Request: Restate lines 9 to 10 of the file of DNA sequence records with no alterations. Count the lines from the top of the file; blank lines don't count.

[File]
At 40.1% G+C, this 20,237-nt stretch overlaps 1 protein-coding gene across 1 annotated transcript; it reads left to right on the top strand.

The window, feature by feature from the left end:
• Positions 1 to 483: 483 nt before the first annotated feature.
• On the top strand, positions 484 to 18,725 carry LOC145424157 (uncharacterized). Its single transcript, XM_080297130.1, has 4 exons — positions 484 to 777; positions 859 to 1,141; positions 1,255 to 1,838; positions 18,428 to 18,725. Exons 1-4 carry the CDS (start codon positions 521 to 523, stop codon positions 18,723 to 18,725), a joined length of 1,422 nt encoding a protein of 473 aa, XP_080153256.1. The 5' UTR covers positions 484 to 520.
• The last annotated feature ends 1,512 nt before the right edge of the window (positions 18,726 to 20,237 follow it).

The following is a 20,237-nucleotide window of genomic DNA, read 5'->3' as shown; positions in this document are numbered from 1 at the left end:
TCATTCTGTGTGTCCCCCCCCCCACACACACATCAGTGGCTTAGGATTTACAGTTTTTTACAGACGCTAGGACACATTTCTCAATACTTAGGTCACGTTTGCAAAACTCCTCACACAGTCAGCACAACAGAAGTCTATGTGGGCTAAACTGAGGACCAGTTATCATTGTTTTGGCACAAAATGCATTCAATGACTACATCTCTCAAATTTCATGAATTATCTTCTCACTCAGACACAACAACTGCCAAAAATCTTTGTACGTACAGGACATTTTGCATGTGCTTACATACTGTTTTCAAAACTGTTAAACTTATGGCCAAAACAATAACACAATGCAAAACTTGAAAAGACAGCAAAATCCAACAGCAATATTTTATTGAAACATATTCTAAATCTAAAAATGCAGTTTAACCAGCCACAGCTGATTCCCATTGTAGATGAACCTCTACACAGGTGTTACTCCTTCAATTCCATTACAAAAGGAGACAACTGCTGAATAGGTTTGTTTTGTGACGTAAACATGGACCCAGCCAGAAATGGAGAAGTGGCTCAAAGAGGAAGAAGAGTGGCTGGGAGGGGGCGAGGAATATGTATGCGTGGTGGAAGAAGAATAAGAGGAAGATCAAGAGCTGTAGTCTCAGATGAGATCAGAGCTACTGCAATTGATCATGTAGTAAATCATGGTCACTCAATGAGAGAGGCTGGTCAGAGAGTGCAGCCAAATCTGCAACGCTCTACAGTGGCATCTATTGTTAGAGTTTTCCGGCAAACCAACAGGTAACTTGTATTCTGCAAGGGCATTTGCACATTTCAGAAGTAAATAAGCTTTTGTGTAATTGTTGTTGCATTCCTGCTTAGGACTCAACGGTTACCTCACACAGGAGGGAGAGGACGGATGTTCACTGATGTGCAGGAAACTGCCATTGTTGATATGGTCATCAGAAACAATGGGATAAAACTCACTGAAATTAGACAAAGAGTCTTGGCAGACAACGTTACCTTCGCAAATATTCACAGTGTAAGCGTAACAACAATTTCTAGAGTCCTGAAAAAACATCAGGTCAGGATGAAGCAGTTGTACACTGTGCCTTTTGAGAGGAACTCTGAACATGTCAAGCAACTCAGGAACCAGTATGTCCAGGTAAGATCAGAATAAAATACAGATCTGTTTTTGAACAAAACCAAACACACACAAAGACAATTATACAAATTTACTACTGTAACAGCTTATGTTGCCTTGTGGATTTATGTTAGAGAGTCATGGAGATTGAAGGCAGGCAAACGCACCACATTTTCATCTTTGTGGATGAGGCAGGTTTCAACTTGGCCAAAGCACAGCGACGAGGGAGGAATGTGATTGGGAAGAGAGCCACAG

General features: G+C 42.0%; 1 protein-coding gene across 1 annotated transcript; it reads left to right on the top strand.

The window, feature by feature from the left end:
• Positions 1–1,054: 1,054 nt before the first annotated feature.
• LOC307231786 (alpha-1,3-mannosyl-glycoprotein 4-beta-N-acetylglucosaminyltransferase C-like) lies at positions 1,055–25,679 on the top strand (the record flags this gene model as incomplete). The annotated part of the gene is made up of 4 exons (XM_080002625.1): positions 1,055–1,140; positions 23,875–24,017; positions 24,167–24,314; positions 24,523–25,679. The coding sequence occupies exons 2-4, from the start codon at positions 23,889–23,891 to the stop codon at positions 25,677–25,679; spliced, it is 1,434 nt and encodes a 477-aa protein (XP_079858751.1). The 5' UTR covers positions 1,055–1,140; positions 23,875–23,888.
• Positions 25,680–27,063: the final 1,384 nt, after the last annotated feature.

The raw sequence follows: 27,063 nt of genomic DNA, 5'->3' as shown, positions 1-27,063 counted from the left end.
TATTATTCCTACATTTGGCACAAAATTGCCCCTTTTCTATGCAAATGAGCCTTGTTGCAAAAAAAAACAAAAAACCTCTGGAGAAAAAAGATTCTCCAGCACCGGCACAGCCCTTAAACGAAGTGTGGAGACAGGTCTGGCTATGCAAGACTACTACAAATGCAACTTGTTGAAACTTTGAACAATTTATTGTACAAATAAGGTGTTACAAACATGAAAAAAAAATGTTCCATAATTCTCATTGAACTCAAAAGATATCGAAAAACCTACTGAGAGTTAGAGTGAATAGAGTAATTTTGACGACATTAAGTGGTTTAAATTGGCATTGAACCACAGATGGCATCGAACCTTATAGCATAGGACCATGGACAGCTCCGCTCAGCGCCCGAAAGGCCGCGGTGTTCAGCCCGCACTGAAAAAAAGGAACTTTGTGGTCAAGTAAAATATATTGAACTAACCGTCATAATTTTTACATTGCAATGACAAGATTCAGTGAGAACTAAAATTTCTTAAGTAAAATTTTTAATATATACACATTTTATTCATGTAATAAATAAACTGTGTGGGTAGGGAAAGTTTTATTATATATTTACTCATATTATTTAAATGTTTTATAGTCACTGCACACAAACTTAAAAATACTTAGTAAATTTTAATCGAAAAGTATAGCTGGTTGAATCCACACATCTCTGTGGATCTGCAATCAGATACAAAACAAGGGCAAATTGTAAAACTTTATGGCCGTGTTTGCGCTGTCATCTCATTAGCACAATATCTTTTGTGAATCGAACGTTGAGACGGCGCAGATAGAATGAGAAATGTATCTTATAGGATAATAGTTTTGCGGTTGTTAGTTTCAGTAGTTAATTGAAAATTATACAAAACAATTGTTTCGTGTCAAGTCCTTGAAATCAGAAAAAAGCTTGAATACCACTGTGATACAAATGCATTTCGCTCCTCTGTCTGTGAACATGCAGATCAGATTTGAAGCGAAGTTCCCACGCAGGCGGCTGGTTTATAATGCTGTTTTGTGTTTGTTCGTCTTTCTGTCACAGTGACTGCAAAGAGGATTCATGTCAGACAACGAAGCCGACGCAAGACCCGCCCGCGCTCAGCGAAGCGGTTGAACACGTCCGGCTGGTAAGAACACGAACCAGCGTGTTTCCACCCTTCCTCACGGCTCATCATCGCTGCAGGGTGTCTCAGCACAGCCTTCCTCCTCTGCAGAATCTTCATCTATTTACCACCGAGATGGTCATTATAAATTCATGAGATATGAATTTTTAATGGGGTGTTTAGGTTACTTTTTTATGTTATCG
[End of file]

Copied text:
The window, feature by feature from the left end:
• Positions 1–1,054: 1,054 nt before the first annotated feature.